FARMINGTON, N.M. (KRQE) – It’s a scientific mystery: Why is there a giant plume of methane hovering over the Four Corners region?

Scientists from the National Oceanic and Atmospheric Administration, NASA Jet Propulsion Laboratory and other agencies are spending the month in New Mexico and Southern Colorado to try to figure it out.

Images picked up by a European satellite, published last year, show the nation’s largest plume of methane is hanging over the San Juan Basin. Methane is a potent greenhouse gas that contributes to global warming.

“You infer there’s likely some local sources that contribute to the levels that were identified by the satellite, but it doesn’t tell you which sources are contributing and by how much,” said Gabriele Pétron, one of the investigators for the project and a scientist with the University of Colorado Cooperative Institute for Research in Environmental Sciences (CIRES). The resulting data “will help decision-makers make informed decisions about what sources to try to mitigate,” Pétron said.

Scientists say the likely sources for the methane are probably venting from oil and gas activities, active coal mines and natural gas seeps.

In addition to NOAA, NASAJPL, and CIRES, several other institutions are joining the efforts, including the University of Colorado, Boulder, and the University of Michigan, Ann Arbor and the University of California, Davis.

Researchers will use very sensitive instruments on the ground and in the air to determine how much and where the methane is coming from.

NASA JPL participants will spend a week flying aircraft equipped with spectrometers that will map the methane.

“It’s similar to the satellites, just at much finer detail,” said Christian Frankenberg, a research scientist at the JPL, based at the California Institute of Technology in Pasadena. “This way, we anticipate that we can disentangle the sources of methane in the area and explain the contributions that constitute the enhancements seen from space.”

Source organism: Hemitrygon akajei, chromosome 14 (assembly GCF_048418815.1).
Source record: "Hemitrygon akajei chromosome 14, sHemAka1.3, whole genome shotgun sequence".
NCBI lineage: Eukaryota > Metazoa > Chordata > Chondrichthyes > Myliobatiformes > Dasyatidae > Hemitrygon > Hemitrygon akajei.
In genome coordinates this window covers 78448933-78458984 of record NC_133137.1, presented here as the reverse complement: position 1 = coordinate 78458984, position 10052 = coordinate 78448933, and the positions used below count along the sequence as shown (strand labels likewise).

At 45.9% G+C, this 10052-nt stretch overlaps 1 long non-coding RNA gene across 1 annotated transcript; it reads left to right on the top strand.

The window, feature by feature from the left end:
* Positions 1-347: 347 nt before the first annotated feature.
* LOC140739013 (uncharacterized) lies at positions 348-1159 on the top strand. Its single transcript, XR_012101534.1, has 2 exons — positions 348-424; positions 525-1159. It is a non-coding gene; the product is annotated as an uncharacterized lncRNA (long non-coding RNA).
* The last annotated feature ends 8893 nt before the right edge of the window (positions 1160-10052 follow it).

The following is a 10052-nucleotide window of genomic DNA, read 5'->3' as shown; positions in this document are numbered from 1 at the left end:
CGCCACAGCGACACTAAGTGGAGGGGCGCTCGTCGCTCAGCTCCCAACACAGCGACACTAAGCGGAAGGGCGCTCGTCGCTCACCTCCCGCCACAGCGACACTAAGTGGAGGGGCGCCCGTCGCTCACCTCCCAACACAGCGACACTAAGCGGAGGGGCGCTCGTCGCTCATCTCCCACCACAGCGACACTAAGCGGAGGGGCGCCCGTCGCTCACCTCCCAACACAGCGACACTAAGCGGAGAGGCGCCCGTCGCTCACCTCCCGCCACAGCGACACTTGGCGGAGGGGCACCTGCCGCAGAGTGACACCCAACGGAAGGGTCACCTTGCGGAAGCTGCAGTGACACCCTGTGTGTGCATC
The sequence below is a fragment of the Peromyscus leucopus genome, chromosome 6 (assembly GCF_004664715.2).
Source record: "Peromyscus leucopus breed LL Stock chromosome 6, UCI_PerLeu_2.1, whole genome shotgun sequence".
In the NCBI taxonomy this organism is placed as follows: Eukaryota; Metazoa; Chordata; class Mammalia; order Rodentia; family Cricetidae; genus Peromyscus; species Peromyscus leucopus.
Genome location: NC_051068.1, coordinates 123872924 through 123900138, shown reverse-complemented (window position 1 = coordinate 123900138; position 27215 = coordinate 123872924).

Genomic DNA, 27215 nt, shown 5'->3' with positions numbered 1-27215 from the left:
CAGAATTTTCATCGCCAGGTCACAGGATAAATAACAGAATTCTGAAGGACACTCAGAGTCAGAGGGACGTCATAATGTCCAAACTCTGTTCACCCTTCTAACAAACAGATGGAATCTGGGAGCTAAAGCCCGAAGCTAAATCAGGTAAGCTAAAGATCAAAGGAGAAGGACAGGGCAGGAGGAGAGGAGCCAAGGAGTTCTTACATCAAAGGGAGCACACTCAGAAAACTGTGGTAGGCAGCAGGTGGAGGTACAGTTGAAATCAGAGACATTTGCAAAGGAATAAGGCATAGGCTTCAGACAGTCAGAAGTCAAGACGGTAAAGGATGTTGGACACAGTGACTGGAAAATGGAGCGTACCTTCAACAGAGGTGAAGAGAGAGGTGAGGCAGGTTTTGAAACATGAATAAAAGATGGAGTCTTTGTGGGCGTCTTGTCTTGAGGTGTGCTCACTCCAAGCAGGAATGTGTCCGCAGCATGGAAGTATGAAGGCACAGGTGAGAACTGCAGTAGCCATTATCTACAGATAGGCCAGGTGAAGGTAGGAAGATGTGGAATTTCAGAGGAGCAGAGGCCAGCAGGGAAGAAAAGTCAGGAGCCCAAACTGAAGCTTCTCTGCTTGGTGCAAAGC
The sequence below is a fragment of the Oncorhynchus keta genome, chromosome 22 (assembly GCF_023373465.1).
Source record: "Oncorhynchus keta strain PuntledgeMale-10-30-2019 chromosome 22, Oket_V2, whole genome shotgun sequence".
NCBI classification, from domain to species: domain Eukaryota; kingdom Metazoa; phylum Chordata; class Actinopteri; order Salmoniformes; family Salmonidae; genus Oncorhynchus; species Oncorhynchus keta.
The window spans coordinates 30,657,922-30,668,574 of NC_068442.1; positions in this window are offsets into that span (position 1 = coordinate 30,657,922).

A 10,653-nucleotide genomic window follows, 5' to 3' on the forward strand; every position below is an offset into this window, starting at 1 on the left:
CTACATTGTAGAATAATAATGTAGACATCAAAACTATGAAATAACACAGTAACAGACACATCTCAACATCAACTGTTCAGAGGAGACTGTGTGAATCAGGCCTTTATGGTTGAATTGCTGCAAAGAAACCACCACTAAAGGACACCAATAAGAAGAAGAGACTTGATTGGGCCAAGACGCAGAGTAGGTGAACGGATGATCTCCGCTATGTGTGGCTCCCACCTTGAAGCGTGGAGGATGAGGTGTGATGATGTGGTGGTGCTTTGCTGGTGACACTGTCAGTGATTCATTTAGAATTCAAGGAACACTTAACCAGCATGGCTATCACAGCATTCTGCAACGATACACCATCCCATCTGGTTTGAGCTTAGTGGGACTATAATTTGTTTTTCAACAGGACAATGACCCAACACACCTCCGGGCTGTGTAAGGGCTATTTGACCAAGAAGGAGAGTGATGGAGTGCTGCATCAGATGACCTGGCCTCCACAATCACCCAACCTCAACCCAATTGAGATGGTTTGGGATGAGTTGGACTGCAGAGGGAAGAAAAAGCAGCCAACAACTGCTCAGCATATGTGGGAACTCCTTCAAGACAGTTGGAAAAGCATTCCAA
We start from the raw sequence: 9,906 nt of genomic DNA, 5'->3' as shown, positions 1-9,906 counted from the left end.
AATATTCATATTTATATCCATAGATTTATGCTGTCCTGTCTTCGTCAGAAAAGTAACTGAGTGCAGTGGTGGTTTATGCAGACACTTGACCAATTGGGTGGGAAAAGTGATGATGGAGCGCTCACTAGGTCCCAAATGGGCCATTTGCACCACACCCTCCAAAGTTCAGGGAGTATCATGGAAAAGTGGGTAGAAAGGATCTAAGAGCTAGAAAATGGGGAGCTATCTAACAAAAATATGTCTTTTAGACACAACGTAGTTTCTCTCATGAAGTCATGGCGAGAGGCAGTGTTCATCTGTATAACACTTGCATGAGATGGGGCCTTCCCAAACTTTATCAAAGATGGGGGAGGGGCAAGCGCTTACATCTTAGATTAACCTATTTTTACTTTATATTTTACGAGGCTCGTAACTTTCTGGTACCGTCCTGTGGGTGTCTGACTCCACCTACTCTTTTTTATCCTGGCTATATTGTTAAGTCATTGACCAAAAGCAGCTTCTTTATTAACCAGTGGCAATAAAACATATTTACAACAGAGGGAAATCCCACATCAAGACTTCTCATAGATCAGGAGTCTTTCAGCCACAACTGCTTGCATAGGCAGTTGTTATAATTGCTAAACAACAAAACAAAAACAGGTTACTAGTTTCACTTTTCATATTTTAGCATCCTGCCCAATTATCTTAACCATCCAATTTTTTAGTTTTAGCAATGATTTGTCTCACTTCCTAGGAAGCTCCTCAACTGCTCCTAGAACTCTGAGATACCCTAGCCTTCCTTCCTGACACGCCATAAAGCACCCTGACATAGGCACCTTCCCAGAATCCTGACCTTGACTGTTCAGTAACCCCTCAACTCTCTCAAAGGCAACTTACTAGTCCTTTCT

The New Mexico Environment Department’s Air Quality Bureau places air monitors around the state to measure regulated pollutants, but methane isn’t regulated. “As the science emerges around detection of elevated methane levels in the region, NMED is keeping a close eye on the data and associated issues,” NMED spokesperson Allison Majure told News 13 in an email.

The New Mexico Oil & Gas Association said the research work of NOAA, NASA and others are “different approaches to gathering and analyzing data and then taking constructive action regarding methane emissions,” spokesperson Wally Drangmeister said in an email. The NMOGA represents more than 300 oil and gas companies operating in New Mexico.

“We have been focused on reducing greenhouse gas emissions for several years, including goals to reduce the release and flaring of natural gas and to share best practices,” Drangmeister said. He says the group is interested in data on “naturally occurring sources of methane emissions in the San Juan Basin,” including emissions coming from outcroppings of coal seams.

In March, the group sent a letter to the EPA in opposition to proposed changes to ozone rules because of the “lasting economic harm” it would cause New Mexico. “EPA has failed to demonstrate the health benefits of lowering the ozone standard,” it said in a letter signed by Steve Henke. On the contrary, the NMOGA argues that proposed changes to the rules would “result in lost jobs and increased poverty which would potentially have a greater detrimental impact to health.”

There will be a public forum about the San Juan Basin methane plume on April 17, 2015 at 9 a.m. at San Juan College in Farmington.